Zverev Knows He Has To Be Perfect If He’s Going To Beat Djokovic

Alexander Zverev (photo: Darren Carroll/USTA)

NEW YORK/WASHINGTON, September 10, 2021 (by Michael Dickens)

Alexander Zverev is one win away from returning to the US Open men’s final for the second straight year. He’s pragmatic enough to know that winning his next match won’t be any easy feat.

After the No. 4 seed from Germany saved a set point during a first-set tie break in his quarterfinal match against South Africa’s Lloyd Harris on Wednesday afternoon, Zverev took charge and won 7-6 (6), 6-3, 6-4 to advance to Friday evening’s second semifinal against World No. 1 and top seed Novak Djokovic, who owns a 6-3 head-to-head advantage in their previous meetings.

World No. 2 and second seed Daniil Medvedev of Russia plays No. 12 seed Felix Auger-Aliassime of Canada in Friday’s first semifinal.

By winning his first five matches during the New York fortnight, Zverev extended his current winning streak to 16, which includes winning the gold medal at the Tokyo Olympics and lifting the trophy at the Western & Southern Open in Mason, Ohio, an ATP Masters 1000 event.

Djokovic owns a 6-3 head-to-head advantage over Zverev in their previous meetings dating back to 2017. They’ve already meet three times this season. Djokovic won at the ATP Cup in February and in the quarterfinals of the Australian Open. However, Zverev mastered the Serbian 1-6, 6-3, 6-1 during the recent Olympic Tennis Tournament. He looks forward to facing him in New York in front of a packed Arthur Ashe Stadium crowd.

“Against him, you prepare that you have to play the best match that you can,” Zverev said during his press conference following his quarterfinal win over Harris. “You have to be perfect, otherwise you will not win.

“I mean, most of the time you can’t be perfect. That’s why most of the time people lose to him. Against him, you have to win the match yourself. You have to be the one that is dominating the points. You have to do it with very little unforced errors.

“He is the best player in the world. He is very difficult to beat.”

Looking back, Zverev considers his three-set win over Djokovic at the Olympic Games as a breakthrough moment.

I mean, it’s the biggest tournament in the world, Tokyo. It’s the Olympics,” he said. “Winning there against the World No. 1, especially that I was down a set and a break, being kind of out of the match, then coming back, it was different than the other matches. The emotions were different.

“Also securing a medal for Germany was very special to me. This year it seems like nobody can beat him in a big match, nobody can beat him at the Grand Slams. I feel like I was the first player to beat him in a very big match this year.

“That does give you something. To any person it would give you something. As I said before also, I think it was very important for me to back it up in the Finals, back it up in Cincinnati. Hopefully I can continue this streak.”

Last year, Zverev strung together six solid wins during the New York pandemic fortnight – against Kevin Anderson, Brandon Nakashima, Adrian Mannarino, Alejandro Davidovich Fokina, Borna Coric and Pablo Carreño Busta – en route to reaching the US Open final against Austria’s Dominic Thiem. Although Zverev lost to Thiem in five thrilling sets, 2-6, 4-6, 6-4, 6-3, 7-6 (6) – and was driven to tears during the trophy ceremony – he looks forward to getting back into another title match. It won’t be easy this time since he knows he’ll have to knock out Djokovic to get there.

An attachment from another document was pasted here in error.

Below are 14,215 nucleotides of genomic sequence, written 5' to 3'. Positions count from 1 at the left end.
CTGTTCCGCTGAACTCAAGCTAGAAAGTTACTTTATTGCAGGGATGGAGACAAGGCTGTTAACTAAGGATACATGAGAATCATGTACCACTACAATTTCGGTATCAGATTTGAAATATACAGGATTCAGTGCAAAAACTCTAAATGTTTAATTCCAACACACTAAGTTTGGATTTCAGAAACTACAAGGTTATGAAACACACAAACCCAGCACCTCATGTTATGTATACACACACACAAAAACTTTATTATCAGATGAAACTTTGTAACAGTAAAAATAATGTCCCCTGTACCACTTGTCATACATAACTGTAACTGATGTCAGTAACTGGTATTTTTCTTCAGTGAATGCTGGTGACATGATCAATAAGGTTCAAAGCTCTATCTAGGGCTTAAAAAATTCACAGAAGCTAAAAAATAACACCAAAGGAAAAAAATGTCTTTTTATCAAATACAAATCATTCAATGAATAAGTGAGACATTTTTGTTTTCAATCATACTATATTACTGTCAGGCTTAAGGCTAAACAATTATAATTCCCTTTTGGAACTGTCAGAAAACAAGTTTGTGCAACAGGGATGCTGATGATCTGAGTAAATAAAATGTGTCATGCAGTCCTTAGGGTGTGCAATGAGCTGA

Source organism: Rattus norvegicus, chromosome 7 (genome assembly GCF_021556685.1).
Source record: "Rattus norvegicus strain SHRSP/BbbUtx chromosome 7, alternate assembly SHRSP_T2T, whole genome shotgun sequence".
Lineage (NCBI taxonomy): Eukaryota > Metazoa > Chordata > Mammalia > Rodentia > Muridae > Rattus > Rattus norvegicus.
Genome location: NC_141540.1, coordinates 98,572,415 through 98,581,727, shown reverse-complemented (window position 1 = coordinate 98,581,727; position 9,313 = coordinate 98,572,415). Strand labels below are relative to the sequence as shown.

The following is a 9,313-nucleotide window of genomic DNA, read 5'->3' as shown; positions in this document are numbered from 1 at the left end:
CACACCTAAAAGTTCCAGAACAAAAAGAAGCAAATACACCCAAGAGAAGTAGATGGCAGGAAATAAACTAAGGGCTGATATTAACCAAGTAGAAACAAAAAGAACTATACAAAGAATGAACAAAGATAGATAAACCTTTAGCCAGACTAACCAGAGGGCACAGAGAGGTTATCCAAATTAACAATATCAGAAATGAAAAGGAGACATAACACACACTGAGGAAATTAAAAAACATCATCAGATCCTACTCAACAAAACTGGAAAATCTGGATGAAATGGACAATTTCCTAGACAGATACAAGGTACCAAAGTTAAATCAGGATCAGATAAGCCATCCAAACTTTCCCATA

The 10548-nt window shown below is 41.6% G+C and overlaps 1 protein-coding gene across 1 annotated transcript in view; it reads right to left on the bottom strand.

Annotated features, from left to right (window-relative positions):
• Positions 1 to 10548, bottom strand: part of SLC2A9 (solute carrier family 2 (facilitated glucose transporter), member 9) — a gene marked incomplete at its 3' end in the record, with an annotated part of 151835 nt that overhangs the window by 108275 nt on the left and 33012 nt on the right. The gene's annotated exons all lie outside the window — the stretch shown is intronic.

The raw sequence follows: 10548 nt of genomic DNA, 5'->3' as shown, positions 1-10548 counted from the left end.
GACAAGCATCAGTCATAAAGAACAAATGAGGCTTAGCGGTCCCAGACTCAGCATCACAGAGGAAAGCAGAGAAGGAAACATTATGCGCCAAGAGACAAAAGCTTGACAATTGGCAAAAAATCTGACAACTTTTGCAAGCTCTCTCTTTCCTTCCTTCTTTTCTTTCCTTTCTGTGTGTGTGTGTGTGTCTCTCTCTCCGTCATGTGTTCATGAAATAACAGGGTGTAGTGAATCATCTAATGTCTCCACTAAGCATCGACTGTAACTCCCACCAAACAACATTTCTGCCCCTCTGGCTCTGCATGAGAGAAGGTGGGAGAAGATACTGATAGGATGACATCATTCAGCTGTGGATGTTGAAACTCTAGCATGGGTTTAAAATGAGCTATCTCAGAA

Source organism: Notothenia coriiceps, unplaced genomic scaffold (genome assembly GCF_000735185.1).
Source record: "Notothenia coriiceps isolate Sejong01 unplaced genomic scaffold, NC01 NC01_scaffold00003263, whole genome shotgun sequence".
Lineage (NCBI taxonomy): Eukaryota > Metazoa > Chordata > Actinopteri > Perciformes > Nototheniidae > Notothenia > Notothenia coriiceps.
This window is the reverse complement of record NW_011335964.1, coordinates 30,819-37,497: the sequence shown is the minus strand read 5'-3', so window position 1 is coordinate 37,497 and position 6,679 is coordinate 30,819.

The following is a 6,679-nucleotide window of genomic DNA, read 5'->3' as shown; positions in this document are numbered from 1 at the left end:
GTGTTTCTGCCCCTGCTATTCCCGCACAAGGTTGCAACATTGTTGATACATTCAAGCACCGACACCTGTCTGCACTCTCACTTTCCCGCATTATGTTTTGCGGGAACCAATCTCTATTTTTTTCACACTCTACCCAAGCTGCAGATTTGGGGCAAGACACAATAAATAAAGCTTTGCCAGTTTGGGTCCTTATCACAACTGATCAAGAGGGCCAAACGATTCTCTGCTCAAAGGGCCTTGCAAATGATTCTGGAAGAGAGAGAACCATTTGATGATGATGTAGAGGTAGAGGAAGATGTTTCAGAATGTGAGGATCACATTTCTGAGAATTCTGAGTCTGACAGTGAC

Leading up to tonight’s semifinal, Zverev has been solid if not spectacular in defeating Sam Querrey, Albert Ramos-Vinolas, Jack Sock, Jannik Sinner and Harris, losing just one set. When Zverev was asked how this year’s journey differs from the last time, in which the 2020 US Open was played bereft of spectators, he said:

“Well, I mean, we have 20 plus thousand people in the stadium. That’s how it’s different. The atmosphere is different.

“Last year I think the match we played with Dominic, the crowd would have gone insane. But there was no crowd. That’s the difference. That’s what I’m talking about.

“It’s so much more fun, so much more entertaining I think for everybody to be there when there are big numbers of spectators there.”

When Zverev walks out onto the court at Arthur Ashe Stadium to face Djokovic sometime around 7 p.m. this evening local time (1 a.m. Saturday Central European time), he’ll do his best to stay in the moment and not overthink.

“If you start overthinking, you don’t have the time to do that on court, everything happens in a split second,” Zverev said earlier this week in press.

“I think the moment players start overthinking, you can see it on court. Tennis is a natural game, a game of feel, as well. Whatever you’re feeling in that moment is the right decision.

“Yeah, most important decision in my life was I think taking control of my own life,” Zverev added. “That’s what I have done I think this year, beginning of this year. I’m taking control over everything, of my life, of my home in Monaco, of my business life, of my management, of companies that I want to work with, everything is happening and going through me, which before everything was happening with the people I hired, which is a big difference. I feel like that shows on court, because that also does give you confidence.

“If you are in control of your own life, you are in control of your tennis. Players and people, I have my parents around, I have my brother around, I have my team around. That didn’t change. But the decision-making in everything, it changed in a way that I am the one calling all the shots, in a way, and that is a huge difference. …

“I’m happy where I am, I’m happy with how things are, and I’m happy with how things were the last few months.”